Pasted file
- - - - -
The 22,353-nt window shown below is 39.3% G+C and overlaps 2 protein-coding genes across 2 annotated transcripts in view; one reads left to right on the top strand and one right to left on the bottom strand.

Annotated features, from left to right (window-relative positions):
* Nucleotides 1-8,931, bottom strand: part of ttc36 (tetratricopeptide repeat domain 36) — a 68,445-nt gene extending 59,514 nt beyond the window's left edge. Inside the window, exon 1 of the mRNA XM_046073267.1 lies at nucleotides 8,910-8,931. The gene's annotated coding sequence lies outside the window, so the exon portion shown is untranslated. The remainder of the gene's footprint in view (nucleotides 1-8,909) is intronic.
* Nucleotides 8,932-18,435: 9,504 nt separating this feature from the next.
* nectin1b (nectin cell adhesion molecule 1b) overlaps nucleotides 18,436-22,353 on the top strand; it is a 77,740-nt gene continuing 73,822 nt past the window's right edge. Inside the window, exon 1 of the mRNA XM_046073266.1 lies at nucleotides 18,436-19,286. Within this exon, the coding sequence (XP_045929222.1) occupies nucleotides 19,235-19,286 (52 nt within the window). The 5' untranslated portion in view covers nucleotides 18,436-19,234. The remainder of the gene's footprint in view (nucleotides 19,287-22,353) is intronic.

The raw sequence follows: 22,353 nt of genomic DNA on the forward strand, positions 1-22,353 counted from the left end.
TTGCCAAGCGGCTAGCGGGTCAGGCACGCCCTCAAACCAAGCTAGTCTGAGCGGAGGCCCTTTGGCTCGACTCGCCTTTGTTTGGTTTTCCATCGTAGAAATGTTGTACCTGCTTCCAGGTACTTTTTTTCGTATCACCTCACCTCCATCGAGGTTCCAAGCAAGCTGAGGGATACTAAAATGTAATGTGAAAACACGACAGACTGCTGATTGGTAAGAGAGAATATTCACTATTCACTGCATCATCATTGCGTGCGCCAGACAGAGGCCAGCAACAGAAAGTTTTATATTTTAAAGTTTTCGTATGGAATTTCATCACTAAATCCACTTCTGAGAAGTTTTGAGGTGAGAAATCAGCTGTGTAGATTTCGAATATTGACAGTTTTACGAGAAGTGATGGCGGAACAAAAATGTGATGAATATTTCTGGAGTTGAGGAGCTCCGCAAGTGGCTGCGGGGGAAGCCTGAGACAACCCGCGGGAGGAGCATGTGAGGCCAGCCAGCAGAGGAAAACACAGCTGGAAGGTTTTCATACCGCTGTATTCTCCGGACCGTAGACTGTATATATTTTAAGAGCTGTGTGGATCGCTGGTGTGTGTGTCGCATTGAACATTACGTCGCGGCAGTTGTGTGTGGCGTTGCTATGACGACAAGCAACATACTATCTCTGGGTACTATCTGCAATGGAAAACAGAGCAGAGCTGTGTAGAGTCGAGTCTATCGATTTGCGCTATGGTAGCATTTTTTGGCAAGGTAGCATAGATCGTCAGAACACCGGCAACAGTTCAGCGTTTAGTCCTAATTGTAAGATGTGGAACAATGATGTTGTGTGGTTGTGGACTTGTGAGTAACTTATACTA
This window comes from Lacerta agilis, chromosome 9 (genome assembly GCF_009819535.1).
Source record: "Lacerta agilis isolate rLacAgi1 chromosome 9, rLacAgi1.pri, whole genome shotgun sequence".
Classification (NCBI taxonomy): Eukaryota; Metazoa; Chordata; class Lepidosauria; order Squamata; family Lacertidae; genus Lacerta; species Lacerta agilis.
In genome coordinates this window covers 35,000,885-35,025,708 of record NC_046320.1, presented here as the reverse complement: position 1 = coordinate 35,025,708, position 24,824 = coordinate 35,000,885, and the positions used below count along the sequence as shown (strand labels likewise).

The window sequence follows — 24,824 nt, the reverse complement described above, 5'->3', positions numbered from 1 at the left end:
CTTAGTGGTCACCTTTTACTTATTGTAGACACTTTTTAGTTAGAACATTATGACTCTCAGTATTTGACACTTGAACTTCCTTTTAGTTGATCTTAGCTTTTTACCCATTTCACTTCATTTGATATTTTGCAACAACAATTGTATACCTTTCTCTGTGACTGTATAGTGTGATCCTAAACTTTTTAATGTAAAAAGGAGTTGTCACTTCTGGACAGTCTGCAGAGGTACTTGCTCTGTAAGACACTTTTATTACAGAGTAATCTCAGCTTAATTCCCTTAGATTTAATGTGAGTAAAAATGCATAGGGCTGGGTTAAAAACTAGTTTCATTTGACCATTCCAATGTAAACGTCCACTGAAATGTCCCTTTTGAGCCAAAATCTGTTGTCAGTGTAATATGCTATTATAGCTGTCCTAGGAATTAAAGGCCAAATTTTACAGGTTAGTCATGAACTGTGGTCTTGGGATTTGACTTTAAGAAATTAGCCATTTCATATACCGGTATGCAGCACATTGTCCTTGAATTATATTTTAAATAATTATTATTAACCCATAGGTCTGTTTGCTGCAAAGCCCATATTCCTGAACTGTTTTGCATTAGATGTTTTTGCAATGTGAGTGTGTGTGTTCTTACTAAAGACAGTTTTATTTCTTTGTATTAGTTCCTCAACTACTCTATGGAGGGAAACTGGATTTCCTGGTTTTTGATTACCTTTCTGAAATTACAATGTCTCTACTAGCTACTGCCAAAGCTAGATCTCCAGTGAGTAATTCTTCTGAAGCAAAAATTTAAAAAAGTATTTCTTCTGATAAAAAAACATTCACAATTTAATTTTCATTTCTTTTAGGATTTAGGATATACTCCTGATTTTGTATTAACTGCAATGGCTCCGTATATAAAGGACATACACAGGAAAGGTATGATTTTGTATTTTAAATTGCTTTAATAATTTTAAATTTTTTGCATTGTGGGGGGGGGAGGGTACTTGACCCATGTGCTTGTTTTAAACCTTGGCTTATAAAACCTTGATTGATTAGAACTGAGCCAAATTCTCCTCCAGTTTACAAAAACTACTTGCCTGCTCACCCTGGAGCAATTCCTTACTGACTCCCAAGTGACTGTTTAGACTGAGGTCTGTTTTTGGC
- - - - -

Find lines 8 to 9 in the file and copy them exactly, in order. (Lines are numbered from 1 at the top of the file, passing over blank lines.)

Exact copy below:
This window comes from Lacerta agilis, chromosome 9 (genome assembly GCF_009819535.1).
Source record: "Lacerta agilis isolate rLacAgi1 chromosome 9, rLacAgi1.pri, whole genome shotgun sequence".